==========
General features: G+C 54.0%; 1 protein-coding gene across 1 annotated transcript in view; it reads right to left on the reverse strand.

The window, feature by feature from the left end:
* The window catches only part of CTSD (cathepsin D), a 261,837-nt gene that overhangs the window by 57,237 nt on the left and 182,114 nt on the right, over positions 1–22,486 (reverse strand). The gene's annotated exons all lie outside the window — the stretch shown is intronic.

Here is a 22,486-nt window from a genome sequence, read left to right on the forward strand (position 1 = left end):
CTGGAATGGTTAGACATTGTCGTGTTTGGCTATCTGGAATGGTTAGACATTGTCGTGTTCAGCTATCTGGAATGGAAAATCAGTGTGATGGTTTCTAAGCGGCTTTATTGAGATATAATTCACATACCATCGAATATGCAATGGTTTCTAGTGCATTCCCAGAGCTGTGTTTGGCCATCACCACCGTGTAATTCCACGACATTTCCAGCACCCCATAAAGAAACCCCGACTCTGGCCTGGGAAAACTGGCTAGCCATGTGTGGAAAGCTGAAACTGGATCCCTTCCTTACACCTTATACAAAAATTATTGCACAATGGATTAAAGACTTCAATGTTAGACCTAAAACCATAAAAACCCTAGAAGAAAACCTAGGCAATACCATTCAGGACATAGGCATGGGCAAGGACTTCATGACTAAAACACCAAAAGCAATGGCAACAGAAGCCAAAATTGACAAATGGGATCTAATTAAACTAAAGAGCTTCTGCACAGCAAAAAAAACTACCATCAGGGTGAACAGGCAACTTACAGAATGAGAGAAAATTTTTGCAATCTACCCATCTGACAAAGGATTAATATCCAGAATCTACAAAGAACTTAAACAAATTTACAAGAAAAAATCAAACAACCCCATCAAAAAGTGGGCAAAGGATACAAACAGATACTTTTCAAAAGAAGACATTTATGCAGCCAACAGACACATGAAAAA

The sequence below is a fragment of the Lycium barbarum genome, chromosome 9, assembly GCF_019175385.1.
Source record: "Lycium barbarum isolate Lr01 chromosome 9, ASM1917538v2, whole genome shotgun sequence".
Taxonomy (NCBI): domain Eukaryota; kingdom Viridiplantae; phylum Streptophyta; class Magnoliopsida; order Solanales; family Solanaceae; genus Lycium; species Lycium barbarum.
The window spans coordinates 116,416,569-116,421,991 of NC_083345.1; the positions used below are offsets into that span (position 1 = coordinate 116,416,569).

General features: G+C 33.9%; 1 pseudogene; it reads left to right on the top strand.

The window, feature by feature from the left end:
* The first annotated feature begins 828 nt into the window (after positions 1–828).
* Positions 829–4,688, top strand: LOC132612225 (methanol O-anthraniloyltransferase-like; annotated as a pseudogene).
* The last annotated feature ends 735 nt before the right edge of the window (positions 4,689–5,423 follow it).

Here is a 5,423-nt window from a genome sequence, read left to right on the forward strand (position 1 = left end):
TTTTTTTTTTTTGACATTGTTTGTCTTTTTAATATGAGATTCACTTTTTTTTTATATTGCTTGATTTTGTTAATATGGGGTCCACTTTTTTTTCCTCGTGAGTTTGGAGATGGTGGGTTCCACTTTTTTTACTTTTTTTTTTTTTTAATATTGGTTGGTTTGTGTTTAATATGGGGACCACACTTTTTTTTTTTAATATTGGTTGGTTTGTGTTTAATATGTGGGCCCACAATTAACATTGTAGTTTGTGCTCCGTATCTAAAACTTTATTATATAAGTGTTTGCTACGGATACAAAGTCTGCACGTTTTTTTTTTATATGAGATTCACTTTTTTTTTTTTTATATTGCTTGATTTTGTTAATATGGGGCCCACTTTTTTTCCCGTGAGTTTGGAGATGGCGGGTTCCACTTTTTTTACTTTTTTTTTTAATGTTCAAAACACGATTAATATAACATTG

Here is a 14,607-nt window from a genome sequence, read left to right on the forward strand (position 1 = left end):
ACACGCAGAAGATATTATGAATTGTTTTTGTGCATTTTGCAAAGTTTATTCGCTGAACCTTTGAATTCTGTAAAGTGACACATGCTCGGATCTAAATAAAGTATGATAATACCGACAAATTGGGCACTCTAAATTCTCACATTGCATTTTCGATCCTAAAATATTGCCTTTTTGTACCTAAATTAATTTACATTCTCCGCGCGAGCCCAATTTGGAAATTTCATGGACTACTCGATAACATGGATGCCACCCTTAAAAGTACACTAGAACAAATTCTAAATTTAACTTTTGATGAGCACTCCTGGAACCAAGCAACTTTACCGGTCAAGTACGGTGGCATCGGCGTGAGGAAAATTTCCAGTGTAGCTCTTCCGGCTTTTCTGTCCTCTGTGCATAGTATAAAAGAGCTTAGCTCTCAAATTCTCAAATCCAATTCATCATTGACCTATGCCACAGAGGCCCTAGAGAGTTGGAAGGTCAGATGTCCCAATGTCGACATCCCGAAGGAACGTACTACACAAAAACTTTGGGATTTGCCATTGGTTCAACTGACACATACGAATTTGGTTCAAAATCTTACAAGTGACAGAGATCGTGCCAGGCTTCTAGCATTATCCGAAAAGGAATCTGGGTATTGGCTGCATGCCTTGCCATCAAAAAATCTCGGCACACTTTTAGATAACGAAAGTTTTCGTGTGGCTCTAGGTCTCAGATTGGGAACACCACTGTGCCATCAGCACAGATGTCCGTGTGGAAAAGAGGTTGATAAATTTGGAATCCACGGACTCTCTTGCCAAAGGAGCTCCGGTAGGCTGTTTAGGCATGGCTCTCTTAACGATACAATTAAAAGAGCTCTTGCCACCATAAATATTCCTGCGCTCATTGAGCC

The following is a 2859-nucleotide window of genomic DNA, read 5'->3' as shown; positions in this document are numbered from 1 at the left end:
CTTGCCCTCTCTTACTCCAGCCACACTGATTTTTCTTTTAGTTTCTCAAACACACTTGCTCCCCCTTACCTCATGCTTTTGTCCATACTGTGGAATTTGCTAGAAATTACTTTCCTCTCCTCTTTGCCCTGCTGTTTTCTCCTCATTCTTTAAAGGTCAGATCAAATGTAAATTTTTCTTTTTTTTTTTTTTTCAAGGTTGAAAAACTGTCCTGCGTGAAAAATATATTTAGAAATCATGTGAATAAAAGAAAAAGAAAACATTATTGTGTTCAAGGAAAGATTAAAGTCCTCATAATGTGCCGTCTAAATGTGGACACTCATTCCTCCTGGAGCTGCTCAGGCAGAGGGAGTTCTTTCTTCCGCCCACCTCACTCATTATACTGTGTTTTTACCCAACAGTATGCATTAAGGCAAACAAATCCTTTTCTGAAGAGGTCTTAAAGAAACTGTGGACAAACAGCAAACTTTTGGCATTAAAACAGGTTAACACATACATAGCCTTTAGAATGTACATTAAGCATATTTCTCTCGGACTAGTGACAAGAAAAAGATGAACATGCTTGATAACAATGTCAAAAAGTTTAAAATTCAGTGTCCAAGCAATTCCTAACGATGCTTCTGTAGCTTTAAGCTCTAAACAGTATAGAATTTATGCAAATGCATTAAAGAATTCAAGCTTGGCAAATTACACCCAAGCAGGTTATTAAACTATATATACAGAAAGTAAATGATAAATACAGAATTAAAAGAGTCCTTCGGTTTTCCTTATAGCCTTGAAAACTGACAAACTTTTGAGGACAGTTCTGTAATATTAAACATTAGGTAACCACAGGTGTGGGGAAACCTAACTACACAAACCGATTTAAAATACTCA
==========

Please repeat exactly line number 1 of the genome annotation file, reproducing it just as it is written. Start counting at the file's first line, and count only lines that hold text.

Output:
General features: G+C 54.0%; 1 protein-coding gene across 1 annotated transcript in view; it reads right to left on the reverse strand.